The mission of the Advanced Manufacturing and Prototyping for Design research lab is to investigate and define innovative techniques and methods of construction applicable to the building sector through the use of contemporary tools of design, fabrication, and manufacturing. AMPD, a research-based organisation situated within VUW’s esteemed School of Architecture, is dedicated to fostering partnerships between academic researchers, students, and industry professionals in the advancement of existing practices relevant in the construction of the built environment.
These goals were taken from an article written by Randy Deutsch of Design Intelligence based on a talk he gave in 2018.
Construction incubator: New Zealand is a small, well-developed country that should be a global leader in the construction industry. AMPD’s primary goal is to be an incubator for research related to the construction industry by providing the space to learn by doing and failing fast. Coupled with partnerships with government institutions and other research bodies, AMPD is ideally situated as a leader in innovation.
Design buildings but also processes and algorithms: The primary goal of AMPD is to evolve the field of architecture and in the end, design buildings. Rather than rely on traditional methods of design and construction, the research focuses on designing systems and processes of construction using digital tools and algorithms. The algorithms can be used to enhance or support anything from design to manufacturing.
Redefine optimization: Optimization is a key factor for many algorithms or building processes. We use tools of optimization as guiding technologies for difficult solutions. Rather than trying to optimize something to an absolute minimum, we use concepts of optimization to help make smarter decisions. Computers and optimization will never outthink the human mind on complex problems.
Collaborate with technology: Technology is a tool and not a means to an end. AMPD collaborates with technology, allowing machines to do what they do best and the designer to guide the processes in order to achieve new levels of production for both the designer and the machine.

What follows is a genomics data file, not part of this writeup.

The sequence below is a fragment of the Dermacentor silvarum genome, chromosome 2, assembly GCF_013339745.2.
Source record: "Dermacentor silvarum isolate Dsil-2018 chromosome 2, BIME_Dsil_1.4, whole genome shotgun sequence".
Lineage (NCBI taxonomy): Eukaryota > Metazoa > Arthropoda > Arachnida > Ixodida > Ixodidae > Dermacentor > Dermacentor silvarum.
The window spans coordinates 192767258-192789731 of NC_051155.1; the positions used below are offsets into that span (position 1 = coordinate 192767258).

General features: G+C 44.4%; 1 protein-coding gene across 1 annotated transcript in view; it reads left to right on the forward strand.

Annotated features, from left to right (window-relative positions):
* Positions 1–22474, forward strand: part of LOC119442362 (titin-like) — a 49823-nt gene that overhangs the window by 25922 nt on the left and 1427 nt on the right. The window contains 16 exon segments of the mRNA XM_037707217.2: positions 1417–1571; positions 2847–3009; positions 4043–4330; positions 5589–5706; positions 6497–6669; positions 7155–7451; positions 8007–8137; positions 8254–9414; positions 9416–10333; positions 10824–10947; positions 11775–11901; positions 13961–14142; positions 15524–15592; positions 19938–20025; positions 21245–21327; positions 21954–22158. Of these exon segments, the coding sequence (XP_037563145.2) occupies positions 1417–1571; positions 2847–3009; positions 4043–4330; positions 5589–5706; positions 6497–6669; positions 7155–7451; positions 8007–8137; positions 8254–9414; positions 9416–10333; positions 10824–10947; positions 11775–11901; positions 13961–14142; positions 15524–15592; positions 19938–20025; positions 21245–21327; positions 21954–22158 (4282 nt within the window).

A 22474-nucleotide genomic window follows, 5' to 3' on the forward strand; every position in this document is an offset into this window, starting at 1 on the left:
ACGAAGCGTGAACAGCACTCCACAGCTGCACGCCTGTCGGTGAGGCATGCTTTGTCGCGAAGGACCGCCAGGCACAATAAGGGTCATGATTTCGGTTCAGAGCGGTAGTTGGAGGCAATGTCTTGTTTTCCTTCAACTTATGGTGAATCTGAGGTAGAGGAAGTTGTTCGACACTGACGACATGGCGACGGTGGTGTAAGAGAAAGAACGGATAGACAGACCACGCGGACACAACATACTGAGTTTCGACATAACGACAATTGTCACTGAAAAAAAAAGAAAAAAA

Identify opportunities for automation and not focus on what cannot be automated: AMPD has many years of experience with technology and automation and has a good understanding of when and where automation makes the most sense. The research and experience of the group have helped identify the potential of automation from the design to manufacture. Automation can be achieved through automating tasks like preliminary design, building code compliance, to on-site construction.
Help others transition to AI: Architects of the future will be utilising and working with AI to help them make decisions. AMPD will lead the way in moving beyond linear, sequential and repeatable processes toward working with real-time, data-driven AI-based systems and will help others make the transition.
Augment, not replace, architects: Technology is not intended to replace the architect - it is intended to augment the architect of the future in what has become an incredibly complex task. As the demands of building design and quality increase, the architect will require an understanding of the complex building systems in order to create an expected result. This will only be possible by working with machines in an augmented workflow.
Think like machines - and everyone else: Complex learning algorithms (machine learning) are teaching us more than we can imagine. It is our role to learn from these machines and those around us.